Effects of DI transition period fuzzy

Justin R. Lessman

Justin R. Lessman

If SDSU’s proposed move to Division I athletic competition is approved by the Board of Regents this week, the next five years could be a trying time for fans, athletes and coaches.

Last April, DI schools approved a five-year transition period for applicants. The plan stipulated that applicants would not be eligible for DI postseason competition for five years.

The first year of transition would be an exploratory year for SDSU.

Bob Oliver, an intercollegiate athletic consultant, said this period of time is designed as a “last-chance” option for the school.

“Technically, the institution could decide not to make the move during this year,” he said.

Though SDSU would not be eligible for DI postseason competition, they would remain eligible for DII postseason play during the first year.

The next four years would be devoted to the process of reclassification. It is during these years that SDSU would be unable to participate in any postseason competition.

It only gets worse for men’s basketball.

Coupled with the initial five-year drought, an additional eight-year wait is required before the Jacks would be eligible for a bid in the NCAA tournament.

Athletic Director Fred Oien said DI schools require this holding period in an effort to slow things down and avoid panicked rushes to DI.

Current DI schools who have shares in television dollars from the tournament also push the stipulation.

Oien said he anticipates that the wait will be difficult.

“The transition period will be the toughest period of time for the institution,” he said. “The NCAA tournament is a great benefit, too, but not the main purpose of this (the move).”

Supporters of the move to DI have said that recruiting at SDSU would be greatly enhanced by the new athletic classification.

However, some opponents say the five and thirteen year absences from postseason eligibility may be detrimental to recruitment.

Jim Marking, basketball coach at SDSU from 1960 to 1975, said he believes potential athletes will be deterred from coming to SDSU if there is no chance of playing in the postseason.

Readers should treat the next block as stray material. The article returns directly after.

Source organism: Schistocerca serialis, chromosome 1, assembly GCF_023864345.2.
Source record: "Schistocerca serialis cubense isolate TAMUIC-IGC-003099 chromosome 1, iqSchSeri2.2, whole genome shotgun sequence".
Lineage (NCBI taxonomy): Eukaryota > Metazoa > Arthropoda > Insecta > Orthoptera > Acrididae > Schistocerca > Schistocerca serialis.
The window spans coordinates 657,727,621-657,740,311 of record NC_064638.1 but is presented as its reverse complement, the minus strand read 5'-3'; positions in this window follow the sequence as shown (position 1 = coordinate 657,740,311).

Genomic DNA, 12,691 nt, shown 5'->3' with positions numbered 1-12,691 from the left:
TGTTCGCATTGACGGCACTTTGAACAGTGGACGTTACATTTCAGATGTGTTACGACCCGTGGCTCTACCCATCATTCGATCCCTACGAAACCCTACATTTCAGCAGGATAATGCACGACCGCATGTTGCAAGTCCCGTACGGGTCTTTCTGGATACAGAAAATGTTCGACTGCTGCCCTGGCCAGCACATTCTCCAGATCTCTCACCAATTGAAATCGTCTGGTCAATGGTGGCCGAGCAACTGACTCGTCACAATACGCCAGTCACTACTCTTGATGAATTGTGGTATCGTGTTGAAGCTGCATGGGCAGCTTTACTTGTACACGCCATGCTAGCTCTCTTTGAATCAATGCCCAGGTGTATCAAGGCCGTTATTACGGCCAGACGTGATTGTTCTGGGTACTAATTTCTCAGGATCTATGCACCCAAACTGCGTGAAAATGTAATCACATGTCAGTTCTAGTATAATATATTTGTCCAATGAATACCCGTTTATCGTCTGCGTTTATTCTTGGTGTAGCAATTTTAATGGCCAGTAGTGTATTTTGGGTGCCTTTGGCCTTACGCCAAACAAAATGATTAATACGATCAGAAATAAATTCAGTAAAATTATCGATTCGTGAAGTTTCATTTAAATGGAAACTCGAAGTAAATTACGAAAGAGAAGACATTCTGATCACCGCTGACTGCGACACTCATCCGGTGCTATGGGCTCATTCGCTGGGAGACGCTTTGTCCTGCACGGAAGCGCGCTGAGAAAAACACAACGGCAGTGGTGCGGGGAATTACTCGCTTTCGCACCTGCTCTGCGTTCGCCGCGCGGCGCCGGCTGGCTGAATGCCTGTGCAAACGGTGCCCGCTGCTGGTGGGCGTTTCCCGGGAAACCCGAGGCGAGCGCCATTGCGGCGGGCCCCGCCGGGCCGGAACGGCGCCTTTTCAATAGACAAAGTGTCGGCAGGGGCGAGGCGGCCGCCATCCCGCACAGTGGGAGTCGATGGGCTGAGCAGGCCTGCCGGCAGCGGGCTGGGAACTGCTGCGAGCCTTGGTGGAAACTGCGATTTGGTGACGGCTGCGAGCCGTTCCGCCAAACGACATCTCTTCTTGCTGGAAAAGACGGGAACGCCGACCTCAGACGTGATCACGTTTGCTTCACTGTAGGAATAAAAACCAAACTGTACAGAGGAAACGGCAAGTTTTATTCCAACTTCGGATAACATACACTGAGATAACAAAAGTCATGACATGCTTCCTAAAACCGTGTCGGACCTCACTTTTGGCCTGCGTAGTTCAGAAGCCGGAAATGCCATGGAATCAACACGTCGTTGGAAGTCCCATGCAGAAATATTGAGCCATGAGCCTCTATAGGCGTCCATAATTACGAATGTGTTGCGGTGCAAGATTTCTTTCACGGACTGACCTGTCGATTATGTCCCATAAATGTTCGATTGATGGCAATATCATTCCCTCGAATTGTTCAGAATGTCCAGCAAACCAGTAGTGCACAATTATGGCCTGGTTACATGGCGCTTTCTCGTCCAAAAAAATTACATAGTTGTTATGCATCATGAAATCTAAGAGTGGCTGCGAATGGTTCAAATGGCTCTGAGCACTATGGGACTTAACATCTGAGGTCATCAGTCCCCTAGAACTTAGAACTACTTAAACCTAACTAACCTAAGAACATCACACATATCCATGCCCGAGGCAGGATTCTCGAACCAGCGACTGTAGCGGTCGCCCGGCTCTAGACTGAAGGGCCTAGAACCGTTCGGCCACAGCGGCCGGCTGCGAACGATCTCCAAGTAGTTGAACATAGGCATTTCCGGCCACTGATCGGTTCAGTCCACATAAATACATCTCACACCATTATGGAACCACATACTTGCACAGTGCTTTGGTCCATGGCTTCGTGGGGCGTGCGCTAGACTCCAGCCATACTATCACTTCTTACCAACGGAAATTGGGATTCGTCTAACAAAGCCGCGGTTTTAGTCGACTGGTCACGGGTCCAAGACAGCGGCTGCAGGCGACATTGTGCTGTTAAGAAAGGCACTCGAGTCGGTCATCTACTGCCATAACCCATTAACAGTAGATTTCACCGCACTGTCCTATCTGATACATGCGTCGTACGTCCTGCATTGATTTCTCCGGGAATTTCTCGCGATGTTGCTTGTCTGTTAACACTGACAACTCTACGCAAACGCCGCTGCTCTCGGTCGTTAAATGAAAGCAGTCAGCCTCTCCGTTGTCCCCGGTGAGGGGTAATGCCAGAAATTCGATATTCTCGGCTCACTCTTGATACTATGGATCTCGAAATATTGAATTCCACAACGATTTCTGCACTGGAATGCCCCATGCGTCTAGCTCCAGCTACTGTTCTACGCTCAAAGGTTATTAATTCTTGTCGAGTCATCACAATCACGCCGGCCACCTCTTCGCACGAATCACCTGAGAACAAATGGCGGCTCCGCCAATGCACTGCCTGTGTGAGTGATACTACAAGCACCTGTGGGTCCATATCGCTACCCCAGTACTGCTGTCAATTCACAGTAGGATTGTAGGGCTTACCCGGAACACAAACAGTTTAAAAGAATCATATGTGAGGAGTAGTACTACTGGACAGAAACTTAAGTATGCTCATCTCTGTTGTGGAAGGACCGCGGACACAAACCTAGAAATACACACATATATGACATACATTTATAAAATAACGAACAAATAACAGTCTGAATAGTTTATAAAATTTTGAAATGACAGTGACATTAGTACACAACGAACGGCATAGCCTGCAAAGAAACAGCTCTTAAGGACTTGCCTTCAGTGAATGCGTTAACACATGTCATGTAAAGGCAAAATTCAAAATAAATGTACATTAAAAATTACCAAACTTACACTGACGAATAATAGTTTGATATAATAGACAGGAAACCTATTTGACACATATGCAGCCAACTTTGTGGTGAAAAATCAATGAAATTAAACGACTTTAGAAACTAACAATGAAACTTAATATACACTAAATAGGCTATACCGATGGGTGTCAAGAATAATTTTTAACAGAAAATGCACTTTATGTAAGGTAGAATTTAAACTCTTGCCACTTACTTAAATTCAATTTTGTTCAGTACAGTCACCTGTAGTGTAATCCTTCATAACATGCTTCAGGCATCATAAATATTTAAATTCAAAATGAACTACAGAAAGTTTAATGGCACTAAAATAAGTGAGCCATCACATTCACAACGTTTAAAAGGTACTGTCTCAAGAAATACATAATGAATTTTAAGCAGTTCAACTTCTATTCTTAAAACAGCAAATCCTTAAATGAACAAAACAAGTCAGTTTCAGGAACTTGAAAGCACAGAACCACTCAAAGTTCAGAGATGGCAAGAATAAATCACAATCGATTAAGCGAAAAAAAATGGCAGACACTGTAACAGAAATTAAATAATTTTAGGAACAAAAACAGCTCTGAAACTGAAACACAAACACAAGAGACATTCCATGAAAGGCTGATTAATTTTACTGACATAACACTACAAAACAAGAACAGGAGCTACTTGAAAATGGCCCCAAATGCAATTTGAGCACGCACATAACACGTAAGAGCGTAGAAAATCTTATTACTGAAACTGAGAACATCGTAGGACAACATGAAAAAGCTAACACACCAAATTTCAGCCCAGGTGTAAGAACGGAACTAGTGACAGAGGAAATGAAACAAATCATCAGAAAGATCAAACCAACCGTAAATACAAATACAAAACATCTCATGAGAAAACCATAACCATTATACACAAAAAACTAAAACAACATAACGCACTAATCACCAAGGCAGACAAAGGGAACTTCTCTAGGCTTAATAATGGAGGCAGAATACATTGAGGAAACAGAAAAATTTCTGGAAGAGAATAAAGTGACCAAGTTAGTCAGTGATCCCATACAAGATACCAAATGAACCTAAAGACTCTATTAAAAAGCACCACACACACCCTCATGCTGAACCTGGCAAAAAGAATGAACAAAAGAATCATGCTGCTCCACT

“Sure it will affect their decisions,” he said. “A lot of people will be turned off by the postseason wait.”

Richard Waldner, former head of the SDSU Physical Plant and supporter of SDSU athletics, agrees.

“You’re going to lose some player interest for sure,” he said.

“Why would someone want to come and play here and work hard not knowing what you’re working for?”

Aaron Johnson, head women’s basketball coach at SDSU, said he believes players and their parents do not place as much importance on postseason play as some people think

“I think that that is a piece of the puzzle that people look at in recruiting, but that is a very small piece,” he said.

“When I sit down with student athletes and mothers and fathers, they want to know what type of person that their daughter is going to be with for a period of time, what the standards are that are going to be placed on academics, social behavior and what type of teammate they are going to be.

“These are the things that they care about and more about than championships.”

The years of ineligibility could impact SDSU’s fan base, as well.

Waldner said he could easily see the impact being negative.

“SDSU could sure lose some true fans in those years,” he said.

“The fans could lose some interest and then attendance could fall off.”

Marking agreed.

“Sure it’s going to affect fans and supporters,” he said. “We should just stay in Division II, the NCC, and play for postseason championships.”

Keith Jensen, the former executive director of the SDSU Alumni Association and a loyal Jacks fan, refutes those who say they would abandon the program if the DI reclassification were approved.

“I believe true and loyal supporters and fans will stay with the Jacks whether they stay Division II or go Division I,” he said.

“I am certainly one who will be there and I believe that anybody else who says that is just saying that because that is a good thing to say when you’re opposed to something. I believe that loyal fans that support South Dakota State will be there if we go Division I.”